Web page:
Columbus, Ind. Why is it that the arches and open spaces of a cathedral inspire faith, yet so does the comfort and familiarity of a small country chapel?
The connection between design and devotion is under study by a group of clerics, neuroscientists and architects who are trying to understand how the mind reacts to the sensations of entering a house of worship. The result, they hope, will be better designs that enhance the meeting of the sacred and earthly.
"This whole quest is more than learning that things do happen -- but why do they happen?" said Norman Koonce, chief executive of the American Institute of Architects and father of the partnership.
Koonce became interested in neuroscience more than a decade ago after he met Jonas Salk, who developed the polio vaccine. The doctor told Koonce that while stymied on a breakthrough, he made a retreat to Assisi, Italy. The great buildings of the monastery town inspired Salk to think more deeply and design the research that produced the breakthrough.
Learning about such experiences was the focus recently as about 30 representatives from religion, science and architecture gathered for two days in this small city, an architectural mecca set amid the cornfields of southern Indiana. The meeting was the latest in a series of "exploratory workshops" into architecture and neuroscience organized by the AIA.
The AIA ranks Columbus, a city of 39,000, with New York, Chicago and Washington for its design and innovation. Four winners of the field's prestigious Pritzker Prize worked here, including I.M. Pei, who built a library that stands a few blocks from a post office with Kevin Roche's stamp on it.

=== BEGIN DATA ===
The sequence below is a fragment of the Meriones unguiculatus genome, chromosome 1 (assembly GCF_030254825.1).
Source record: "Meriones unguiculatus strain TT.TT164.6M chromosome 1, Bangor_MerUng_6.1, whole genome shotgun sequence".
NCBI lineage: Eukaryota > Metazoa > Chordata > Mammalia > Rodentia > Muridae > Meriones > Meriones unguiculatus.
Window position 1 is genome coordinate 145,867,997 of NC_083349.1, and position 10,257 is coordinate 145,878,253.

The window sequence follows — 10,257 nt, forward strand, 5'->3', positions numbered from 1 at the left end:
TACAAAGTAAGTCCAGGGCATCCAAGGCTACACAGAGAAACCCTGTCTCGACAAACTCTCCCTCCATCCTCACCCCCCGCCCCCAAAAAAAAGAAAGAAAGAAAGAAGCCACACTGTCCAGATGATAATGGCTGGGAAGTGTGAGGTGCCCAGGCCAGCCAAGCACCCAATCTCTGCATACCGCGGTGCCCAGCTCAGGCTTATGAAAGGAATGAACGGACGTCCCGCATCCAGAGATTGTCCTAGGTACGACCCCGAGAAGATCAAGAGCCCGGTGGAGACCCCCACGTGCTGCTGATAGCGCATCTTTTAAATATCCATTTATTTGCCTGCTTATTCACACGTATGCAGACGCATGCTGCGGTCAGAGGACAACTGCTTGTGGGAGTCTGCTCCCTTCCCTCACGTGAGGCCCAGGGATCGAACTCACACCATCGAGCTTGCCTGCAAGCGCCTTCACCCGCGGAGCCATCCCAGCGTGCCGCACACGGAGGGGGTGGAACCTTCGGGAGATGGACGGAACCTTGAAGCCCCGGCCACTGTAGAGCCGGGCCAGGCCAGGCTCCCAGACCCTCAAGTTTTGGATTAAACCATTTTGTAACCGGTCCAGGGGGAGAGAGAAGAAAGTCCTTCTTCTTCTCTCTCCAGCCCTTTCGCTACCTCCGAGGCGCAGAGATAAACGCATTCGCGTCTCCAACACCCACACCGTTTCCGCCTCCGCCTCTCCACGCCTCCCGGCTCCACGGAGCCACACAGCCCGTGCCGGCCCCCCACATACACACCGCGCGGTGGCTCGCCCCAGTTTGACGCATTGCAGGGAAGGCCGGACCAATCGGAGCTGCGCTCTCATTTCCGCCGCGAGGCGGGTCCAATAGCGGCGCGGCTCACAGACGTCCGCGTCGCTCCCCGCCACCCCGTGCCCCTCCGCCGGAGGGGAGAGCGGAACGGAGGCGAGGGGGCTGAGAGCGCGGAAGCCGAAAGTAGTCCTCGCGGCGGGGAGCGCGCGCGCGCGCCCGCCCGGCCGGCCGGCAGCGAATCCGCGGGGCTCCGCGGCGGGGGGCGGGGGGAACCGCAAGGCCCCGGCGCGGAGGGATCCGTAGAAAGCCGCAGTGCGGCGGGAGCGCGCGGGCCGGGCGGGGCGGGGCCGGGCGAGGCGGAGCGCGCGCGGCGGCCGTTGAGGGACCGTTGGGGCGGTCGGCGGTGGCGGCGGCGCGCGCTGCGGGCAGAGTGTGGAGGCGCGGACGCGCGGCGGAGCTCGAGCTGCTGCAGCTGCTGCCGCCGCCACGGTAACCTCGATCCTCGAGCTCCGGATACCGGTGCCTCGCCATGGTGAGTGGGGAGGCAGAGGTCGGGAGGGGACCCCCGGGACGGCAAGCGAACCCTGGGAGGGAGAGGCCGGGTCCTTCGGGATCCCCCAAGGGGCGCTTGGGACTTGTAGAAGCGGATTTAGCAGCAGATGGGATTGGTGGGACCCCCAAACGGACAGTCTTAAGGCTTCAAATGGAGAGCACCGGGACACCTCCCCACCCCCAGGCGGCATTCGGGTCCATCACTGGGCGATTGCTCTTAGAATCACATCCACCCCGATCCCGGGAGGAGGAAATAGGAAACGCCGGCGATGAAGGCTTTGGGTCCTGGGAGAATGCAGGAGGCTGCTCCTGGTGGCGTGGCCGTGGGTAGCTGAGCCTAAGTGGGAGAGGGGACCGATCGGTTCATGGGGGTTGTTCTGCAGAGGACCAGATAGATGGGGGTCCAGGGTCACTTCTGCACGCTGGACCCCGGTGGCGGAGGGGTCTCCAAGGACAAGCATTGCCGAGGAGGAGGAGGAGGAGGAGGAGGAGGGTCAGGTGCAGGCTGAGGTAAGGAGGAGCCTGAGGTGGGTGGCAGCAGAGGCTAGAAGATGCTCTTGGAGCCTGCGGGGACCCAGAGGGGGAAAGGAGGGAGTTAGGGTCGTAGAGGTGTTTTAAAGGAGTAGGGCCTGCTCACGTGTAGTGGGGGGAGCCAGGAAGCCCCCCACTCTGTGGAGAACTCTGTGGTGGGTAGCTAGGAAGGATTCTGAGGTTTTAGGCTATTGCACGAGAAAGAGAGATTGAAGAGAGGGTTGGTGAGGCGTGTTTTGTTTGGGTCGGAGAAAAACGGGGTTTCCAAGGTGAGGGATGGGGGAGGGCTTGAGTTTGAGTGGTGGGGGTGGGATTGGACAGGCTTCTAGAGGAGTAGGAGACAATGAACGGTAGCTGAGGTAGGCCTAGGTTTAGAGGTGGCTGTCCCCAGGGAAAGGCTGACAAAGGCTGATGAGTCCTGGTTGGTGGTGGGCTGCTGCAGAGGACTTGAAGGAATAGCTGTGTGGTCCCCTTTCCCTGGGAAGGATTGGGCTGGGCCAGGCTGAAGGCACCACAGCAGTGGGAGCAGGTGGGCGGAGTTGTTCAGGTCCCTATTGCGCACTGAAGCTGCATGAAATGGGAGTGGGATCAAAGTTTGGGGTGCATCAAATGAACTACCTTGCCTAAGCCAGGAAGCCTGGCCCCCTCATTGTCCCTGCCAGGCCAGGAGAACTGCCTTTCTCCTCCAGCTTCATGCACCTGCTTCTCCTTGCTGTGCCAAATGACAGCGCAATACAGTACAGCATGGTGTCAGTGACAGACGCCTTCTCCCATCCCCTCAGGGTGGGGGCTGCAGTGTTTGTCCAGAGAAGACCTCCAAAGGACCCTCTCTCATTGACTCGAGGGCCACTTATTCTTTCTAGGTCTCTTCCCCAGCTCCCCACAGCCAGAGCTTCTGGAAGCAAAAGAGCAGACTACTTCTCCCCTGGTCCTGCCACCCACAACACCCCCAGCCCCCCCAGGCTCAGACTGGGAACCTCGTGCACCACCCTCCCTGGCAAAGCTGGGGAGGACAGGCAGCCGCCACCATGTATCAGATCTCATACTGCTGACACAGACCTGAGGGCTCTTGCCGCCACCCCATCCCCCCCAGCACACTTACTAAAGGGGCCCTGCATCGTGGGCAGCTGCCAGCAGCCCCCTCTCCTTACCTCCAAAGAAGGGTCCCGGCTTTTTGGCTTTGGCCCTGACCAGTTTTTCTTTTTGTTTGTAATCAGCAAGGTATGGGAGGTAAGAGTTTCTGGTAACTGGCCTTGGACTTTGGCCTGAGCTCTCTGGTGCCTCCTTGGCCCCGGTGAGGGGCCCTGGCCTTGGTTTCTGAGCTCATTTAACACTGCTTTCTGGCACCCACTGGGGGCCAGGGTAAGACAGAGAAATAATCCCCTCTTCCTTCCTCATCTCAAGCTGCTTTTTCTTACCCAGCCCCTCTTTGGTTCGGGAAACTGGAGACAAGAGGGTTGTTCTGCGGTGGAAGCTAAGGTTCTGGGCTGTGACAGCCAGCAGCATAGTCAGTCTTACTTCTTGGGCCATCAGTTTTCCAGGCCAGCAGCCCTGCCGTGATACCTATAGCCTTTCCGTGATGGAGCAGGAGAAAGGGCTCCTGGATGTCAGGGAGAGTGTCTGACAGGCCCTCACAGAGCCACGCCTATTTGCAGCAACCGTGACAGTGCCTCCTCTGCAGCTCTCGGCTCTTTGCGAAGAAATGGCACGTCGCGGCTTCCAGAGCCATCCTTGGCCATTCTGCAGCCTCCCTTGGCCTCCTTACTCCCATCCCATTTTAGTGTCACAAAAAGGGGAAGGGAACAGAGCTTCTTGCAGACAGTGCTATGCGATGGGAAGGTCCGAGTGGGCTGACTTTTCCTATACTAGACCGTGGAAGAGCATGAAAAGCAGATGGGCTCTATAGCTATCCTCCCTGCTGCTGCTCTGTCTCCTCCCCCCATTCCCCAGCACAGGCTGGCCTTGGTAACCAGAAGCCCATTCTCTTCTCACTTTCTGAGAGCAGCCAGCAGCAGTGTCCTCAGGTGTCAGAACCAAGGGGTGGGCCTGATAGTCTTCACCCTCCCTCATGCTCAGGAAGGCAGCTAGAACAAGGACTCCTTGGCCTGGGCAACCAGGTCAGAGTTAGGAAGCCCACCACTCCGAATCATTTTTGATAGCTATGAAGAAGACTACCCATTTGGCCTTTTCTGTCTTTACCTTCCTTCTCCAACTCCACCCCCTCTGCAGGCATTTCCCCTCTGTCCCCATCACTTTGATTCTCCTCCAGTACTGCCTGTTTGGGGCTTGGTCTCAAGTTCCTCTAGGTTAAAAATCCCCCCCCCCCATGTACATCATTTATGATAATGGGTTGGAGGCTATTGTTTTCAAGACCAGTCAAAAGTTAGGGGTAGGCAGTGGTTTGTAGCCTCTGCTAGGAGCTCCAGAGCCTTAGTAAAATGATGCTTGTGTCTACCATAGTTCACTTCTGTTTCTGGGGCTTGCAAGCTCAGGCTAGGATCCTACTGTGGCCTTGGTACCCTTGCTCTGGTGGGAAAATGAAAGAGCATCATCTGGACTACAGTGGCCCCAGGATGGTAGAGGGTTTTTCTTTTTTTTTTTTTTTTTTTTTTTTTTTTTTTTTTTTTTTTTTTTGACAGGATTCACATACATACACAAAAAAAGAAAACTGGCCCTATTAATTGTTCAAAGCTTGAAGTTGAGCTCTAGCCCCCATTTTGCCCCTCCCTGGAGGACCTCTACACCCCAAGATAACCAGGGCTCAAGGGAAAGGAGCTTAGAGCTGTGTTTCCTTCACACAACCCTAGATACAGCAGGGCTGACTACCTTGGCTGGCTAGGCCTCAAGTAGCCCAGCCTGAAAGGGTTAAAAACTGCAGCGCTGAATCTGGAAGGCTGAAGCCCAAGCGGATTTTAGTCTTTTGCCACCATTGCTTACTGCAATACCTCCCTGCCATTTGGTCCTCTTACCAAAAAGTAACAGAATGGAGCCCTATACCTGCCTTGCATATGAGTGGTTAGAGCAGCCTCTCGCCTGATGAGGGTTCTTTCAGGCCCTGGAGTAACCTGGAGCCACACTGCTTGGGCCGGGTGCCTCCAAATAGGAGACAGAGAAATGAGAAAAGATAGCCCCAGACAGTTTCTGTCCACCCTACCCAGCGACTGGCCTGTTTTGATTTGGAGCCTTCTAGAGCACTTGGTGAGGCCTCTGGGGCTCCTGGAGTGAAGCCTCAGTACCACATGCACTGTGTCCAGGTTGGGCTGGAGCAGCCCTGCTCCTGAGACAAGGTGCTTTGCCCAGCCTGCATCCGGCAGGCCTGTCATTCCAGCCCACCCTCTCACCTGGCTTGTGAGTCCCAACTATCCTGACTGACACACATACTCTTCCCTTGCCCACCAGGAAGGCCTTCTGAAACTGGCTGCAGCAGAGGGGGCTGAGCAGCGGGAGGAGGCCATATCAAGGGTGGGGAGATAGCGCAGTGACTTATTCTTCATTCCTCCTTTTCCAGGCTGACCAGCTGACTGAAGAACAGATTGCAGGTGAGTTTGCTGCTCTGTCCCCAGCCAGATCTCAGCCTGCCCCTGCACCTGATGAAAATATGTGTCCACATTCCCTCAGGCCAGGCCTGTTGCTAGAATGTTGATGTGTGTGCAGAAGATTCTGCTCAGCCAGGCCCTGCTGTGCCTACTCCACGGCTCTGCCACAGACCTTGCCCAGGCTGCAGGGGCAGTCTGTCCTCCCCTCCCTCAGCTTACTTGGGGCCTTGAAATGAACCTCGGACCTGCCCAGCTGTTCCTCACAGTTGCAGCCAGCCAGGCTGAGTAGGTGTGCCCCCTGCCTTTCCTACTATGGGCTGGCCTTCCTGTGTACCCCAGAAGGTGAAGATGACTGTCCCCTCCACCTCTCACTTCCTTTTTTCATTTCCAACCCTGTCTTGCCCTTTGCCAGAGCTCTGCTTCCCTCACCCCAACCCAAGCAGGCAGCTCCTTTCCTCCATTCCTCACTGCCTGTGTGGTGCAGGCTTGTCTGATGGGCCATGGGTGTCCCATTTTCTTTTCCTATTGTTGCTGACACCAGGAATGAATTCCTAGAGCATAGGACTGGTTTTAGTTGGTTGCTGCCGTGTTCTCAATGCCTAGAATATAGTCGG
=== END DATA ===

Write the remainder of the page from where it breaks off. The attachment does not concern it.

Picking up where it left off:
The local faith community shares an appreciation for design. A Lutheran congregation hired Gunnar Birkerts, who created a circular sanctuary that highlights the unity of the congregation. A Baptist church on the outskirts of town brought in Harry Weese, who left a "pierced wall" of brick behind the altar to remind worshippers of the Crucifixion.
At the meeting, attendees discussed symbolism, sight lines, acoustics and what defines a "sacred" space. They left planning experiments that might advance their dialogue, which organizers hope to resume next year. The Rev. Robert Schuller, who spoke to the group, has invited it to meet in 2005 at the Philip Johnson-designed Crystal Cathedral in Garden Grove, Calif.
The Academy of Neuroscience for Architecture, an AIA affiliate based in San Diego, also is building on the work of psychiatrist Dr. Andrew Newberg of the University of Pennsylvania. His experiments with Franciscan nuns and Buddhist monks deep in meditation showed him that they could attain states in which they felt united with a greater spirit or force.
"In deeply religious states, they find a sense of oneness with the world," said the Rev. Patrick Russell of Lafayette Hill, Pa., a neuroscientist turned Lutheran minister.
The roots of that experience might lie in how the brain works.
Many neuroscientists believe parts of the brain are wired by billions of nerve cells that work within fractions of a second to form sensations, memories and feelings.
The brain does this with an estimated 60,000 miles of neural wiring -- a length greater than the total distance of the U.S. interstate highway system. It's as complicated as carrying on 10,000 conversations at once, Russell said.